January 10

Planning to study abroad? Here’s what you can do


Tips to make your college life easier

The beauty of ambition is that it knows no bounds, geographically or while expanding the horizons of knowledge. Exposing yourself to a world filled with unlimited opportunities is the biggest motivation to follow your dreams.

Studying abroad is a giant leap, considering you would be out there on your own. There are several things to consider which are very rational, yet manageable. The basics include, but not limited to, the following:

Apply for scholarships:

Based on the university of your choice, you could research a little more about the institution, and check the guidelines to apply for a scholarship or special grants for international students. However, if you’ve succeeded in receiving the scholarship, the tuition fees are covered, leaving the other major hurdle of living costs.

Work, Work, Work:

The cost of living in developed countries like the USA or the UK can be expensive. However, there is a way to combat looming expenses. Universities give students opportunities to find and secure a part-time job inside the university. If you are a Ph.D. student, there’s a big need for researchers which will benefit both the parties. Since your student visa allows you to work 20 hours a week in term time, in most popular study abroad countries, you can earn a good amount of money and dedicate time to your studies. This also contributes to a stronger CV for the future and also helps to polish your practical skills.

Striking the right balance:

As the college fees in many countries are high, most students depend on student loans which entail heavy interest rates. You can reduce the level of debt by working several odd part-time jobs within your college or university, in cafés or stores, or maybe volunteer in art galleries and museums for better exposure to the field. These months are crucial in investing the right time in the right place; choose wisely.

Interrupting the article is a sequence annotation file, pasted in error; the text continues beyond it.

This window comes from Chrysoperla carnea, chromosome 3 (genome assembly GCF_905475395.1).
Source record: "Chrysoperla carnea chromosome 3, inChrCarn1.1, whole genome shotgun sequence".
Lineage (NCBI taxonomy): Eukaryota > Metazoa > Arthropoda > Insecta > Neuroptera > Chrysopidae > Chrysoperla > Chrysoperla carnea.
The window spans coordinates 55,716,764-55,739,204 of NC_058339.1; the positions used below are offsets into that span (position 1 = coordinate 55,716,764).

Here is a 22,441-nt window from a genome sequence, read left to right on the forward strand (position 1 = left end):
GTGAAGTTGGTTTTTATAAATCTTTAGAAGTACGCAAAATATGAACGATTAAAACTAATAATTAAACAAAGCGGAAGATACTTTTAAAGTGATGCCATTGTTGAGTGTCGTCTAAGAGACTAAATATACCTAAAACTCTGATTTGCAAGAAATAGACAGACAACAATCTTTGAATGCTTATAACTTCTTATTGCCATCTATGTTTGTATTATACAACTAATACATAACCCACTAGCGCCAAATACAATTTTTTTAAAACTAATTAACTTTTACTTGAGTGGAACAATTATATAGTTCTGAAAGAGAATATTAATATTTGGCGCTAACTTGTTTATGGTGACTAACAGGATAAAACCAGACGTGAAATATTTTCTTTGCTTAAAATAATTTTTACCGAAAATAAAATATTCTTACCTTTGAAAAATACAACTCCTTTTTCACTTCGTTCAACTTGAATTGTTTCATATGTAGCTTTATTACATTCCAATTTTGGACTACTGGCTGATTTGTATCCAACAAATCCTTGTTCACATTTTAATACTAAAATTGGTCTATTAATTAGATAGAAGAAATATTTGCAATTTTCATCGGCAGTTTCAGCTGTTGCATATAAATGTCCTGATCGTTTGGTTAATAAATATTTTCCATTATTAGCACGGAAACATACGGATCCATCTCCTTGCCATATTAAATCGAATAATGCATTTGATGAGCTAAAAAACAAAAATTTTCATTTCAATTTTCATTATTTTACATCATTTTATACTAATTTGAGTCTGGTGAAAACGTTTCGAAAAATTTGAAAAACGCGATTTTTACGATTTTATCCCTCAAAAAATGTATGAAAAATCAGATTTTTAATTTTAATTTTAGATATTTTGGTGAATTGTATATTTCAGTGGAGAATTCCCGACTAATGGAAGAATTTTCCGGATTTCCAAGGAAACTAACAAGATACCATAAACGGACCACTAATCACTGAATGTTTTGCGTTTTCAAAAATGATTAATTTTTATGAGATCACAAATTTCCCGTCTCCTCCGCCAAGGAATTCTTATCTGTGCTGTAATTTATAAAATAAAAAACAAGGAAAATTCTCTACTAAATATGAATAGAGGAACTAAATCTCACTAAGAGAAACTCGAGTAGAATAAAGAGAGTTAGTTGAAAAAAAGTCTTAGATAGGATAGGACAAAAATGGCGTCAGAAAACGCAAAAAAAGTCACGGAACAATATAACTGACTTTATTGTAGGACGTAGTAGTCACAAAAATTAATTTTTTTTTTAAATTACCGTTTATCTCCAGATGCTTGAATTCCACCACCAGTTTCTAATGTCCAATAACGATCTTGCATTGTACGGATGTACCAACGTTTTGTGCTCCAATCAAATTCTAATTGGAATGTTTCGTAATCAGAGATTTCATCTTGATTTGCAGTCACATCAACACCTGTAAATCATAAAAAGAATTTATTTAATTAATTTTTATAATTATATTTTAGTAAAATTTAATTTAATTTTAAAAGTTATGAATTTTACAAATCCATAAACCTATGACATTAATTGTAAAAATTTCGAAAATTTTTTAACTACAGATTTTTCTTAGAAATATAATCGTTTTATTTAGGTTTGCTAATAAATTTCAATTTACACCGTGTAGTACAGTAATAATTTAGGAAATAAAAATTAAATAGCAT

The real king – Networking:

Living alone in a completely new country sounds quite isolating. However, once your university life begins, you will tend to get many friends, classmates and also have a closer relationship with your teachers. Living in student dorms with other students going through the same thing will give you a stronger and closer bond with each other. Talking to friends, exploring the new place with them is a great stress reliever.

If you need one, Ask for one (help):

There are times when the workload, homesickness, and stress can take a toll on you. Thankfully, universities provide free help for students and especially international students to cope through those times as well. There are one-on-one talk sessions where you could tell your worries and get help with any issues. Talking to your course leader is a good option, as well as the postgraduate and Ph.D. students, tend to work on a closer basis for the whole year. Talking to your friends and keeping regular contact with your parents and friends back home is a great support as well. Since you’re on your own, make sure to take care of yourself regardless of any stress.

Embrace the culture shock:

Living in a new cultural setting does seem exciting at first. Trying their authentic cuisines, experiencing their festivals, taking part in community work are all great ways to understand their culture. Yet, there may be some instances that will be hard to digest. Apart from getting help from your University, you can find your own communities in your city and clubs to have people celebrating Diwali or even new year together.

In the end, it’s just the beginning. The main goal here is to follow your dreams and reach the end goal. There will be many hurdles along the way. However, these experiences will also make it worthwhile in the end.

For expert guidance and the most comprehensive solutions on planning your study abroad journey contact Ever Aspire Consulting on +918657454590 or visit www.everaspire.in. You can enroll your interest to be contacted at https://everaspire.in/study-destinations/. Photo by Vasily Koloda on Unsplash


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